Today we drop-in on a recent QA sesh between Author-illustrator Troy Howell and JRW Board member, Gigi Amateau, about Troy’s new book, The Dragon of Cripple Creek. Troy will join us for #JRWC11 this October at the Library of Virginia.
In a recent post ( Mollie, me, & Ye) on his blog, Penchant, Troy describes how Cripple Creek began with this idea: Put a dragon at the bottom of a gold mine in Twenty-first Century America.
KidLit fans, I hear you cheering. Fans of the Wild West, listen up! And Dragon fans? Oh my gracious goodness, dragon fans come out come out wherever you are.
I’ve edited my interview with Troy to remove all spoiler alerts [the big ones anyway], but I’m jonesin for everyone to read Troy’s book, so we can talk about the new mythology of dragons that is The Dragon of Cripple Creek. Trust me, if you love dragons and dragon stories, once you discover the reason that Troy’s dragon, Ye, lives at the bottom of a gold mine in Colorado you will feel that his is the only and most natural explanation.
Go read the book and let Troy’s revelation wash over you. You may feel a momentary emptiness as you recognize the space within you that has been longing for this precise answer. You might put the book down for a minute, as I did, and just hold it to your heart and whisper to yourself, ‘of course, yes, of course, that explains everything.’ Troy’s intimately perfect explanation of why dragons love gold made me certain that Troy must know some dragons personally.
So when we met recently at Hyperion Espresso in downtown Fredericksburg near where Troy lives, I asked him.
Me: Troy, have you ever met a dragon?
Troy: Only this one. Ye kind of grew on me. I’m not a dragon person, but once an idea comes to you, you gotta let it take you where it needs to go. There are no stories of dragons in North America; I wanted to put a good name on dragons. Now, I’d like to ask the same question of you.
Me: I have never met a dragon in person. A few years ago, on a foggy August night in Vermont, I heard one out in the mountains surrounding the inn where I was staying. I waited for it to come out and when I got tired of waiting, and not having anything to lure her into the moonlight, I went into the tavern on the grounds and had a beer. So, that’s the closest I’ve ever come.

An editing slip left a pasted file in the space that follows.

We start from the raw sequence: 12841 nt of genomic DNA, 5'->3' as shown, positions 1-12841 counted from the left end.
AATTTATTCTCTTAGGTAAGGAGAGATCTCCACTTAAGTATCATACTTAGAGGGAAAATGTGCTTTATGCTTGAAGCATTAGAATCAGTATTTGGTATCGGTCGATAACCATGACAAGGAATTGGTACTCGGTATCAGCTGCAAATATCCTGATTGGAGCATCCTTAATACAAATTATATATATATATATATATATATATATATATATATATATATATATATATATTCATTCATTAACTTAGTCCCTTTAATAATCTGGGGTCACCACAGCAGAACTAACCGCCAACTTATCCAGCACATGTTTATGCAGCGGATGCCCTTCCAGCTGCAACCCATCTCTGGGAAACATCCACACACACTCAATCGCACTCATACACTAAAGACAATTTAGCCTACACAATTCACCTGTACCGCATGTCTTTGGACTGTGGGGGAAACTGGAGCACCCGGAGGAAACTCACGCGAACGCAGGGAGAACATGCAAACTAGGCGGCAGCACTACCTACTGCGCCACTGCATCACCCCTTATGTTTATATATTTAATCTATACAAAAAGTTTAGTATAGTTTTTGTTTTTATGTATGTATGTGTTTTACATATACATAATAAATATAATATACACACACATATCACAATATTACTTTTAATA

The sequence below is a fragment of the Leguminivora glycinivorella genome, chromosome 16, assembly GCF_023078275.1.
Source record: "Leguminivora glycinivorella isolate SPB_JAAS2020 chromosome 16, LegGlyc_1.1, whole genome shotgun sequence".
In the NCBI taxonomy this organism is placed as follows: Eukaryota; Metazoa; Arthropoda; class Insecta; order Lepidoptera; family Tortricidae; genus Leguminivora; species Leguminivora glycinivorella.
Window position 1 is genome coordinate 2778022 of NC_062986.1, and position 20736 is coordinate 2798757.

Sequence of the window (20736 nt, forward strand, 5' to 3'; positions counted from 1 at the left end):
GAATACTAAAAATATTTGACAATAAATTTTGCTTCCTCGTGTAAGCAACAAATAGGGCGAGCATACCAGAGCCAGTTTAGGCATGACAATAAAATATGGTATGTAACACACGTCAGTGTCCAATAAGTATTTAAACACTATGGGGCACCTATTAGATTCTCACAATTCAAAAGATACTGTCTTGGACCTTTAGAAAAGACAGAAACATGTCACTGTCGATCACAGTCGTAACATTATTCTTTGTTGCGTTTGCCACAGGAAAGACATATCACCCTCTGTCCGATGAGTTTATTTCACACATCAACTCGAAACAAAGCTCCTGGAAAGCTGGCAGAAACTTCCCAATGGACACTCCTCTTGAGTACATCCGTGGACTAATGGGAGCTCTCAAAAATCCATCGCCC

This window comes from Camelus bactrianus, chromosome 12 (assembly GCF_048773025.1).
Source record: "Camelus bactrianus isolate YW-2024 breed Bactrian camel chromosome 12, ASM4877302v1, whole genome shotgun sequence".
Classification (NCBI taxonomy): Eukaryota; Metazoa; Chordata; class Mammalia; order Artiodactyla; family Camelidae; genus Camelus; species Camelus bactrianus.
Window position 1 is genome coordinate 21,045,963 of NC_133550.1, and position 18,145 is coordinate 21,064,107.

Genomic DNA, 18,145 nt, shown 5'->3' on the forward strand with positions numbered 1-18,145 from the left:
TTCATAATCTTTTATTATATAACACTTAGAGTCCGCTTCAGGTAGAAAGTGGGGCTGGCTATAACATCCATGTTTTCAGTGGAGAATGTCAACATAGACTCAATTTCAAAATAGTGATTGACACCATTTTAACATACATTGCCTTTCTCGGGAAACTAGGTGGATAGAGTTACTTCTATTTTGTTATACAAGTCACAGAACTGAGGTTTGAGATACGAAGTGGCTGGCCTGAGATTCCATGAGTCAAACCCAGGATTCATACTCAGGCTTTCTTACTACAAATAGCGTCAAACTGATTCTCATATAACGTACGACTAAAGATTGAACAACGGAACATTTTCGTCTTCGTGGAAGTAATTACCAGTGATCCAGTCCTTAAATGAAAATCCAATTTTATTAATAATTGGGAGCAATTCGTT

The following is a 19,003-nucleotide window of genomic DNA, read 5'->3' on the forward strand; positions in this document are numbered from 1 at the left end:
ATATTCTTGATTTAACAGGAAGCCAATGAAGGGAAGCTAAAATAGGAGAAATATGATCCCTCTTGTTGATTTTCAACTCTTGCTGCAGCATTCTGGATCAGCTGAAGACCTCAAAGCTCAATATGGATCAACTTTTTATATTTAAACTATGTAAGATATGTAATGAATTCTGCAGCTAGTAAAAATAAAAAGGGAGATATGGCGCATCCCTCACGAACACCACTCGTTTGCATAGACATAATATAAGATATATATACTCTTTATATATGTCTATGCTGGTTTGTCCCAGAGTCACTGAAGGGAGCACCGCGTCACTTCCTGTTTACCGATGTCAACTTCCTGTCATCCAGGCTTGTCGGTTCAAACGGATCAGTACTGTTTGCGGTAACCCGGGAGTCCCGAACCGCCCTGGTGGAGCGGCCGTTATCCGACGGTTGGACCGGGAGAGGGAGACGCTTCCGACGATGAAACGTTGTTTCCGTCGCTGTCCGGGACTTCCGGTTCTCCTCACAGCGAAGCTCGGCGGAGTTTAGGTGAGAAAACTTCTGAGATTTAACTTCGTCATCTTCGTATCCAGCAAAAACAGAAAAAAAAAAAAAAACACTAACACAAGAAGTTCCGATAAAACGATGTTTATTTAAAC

Troy: I love your foggy Vermont night encounter. Perhaps she generated the fog so you wouldn’t see her.
Me: Now that you mention it, the fog in Vermont was eerily gold in hue. [Here Troy and I talked for a long time about why dragons love gold, but I’ve cut that out so that readers may enjoy the unfolding just exactly how it should occur… in the story itself. Oh all right, I’ll give you a little whiff. We spoke of greed; we spoke of sacrificial love.]
Troy: [This response has been removed for spoiler alerts. Please see pages 61-68 of The Dragon of Cripple Creek.]
Me: So, how did you do that?
Troy: In the early draft, I had a climax that was just so big that I didn’t know how to end.
[At this point in our interview, I sipped a mocha made with chocolate milk while Troy, who is an artiste, after all, drew a picture of his so-big climax for me, which I now share with you.]
Me: Wow. A plot mountain, that’s awesome. But then what happened? How did you know to [:-) sorry 🙂 this portion of the question has been removed due to spoiler alerts. Please see pages 368 -385 of Cripple Creek.]
Troy: I saw how everything just sort of dropped and you know that just can’t happen. It took me a long time, but then I kind of mapped it out like this:
Me: I love how you answered my writing questions by drawing. Which was your first love writing or drawing?
Troy: Yes! Both! Really. I wrote and illustrated my first book when I was seven years old. Adventures in Coodietown…bugs in ten gallon hats.
At the 2011 JRW Conference, Troy will speak on panels related to the challenges and rewards of writing for children, writing believable dialogue, and developing characters who leap off the page and into your heart. #JRWC11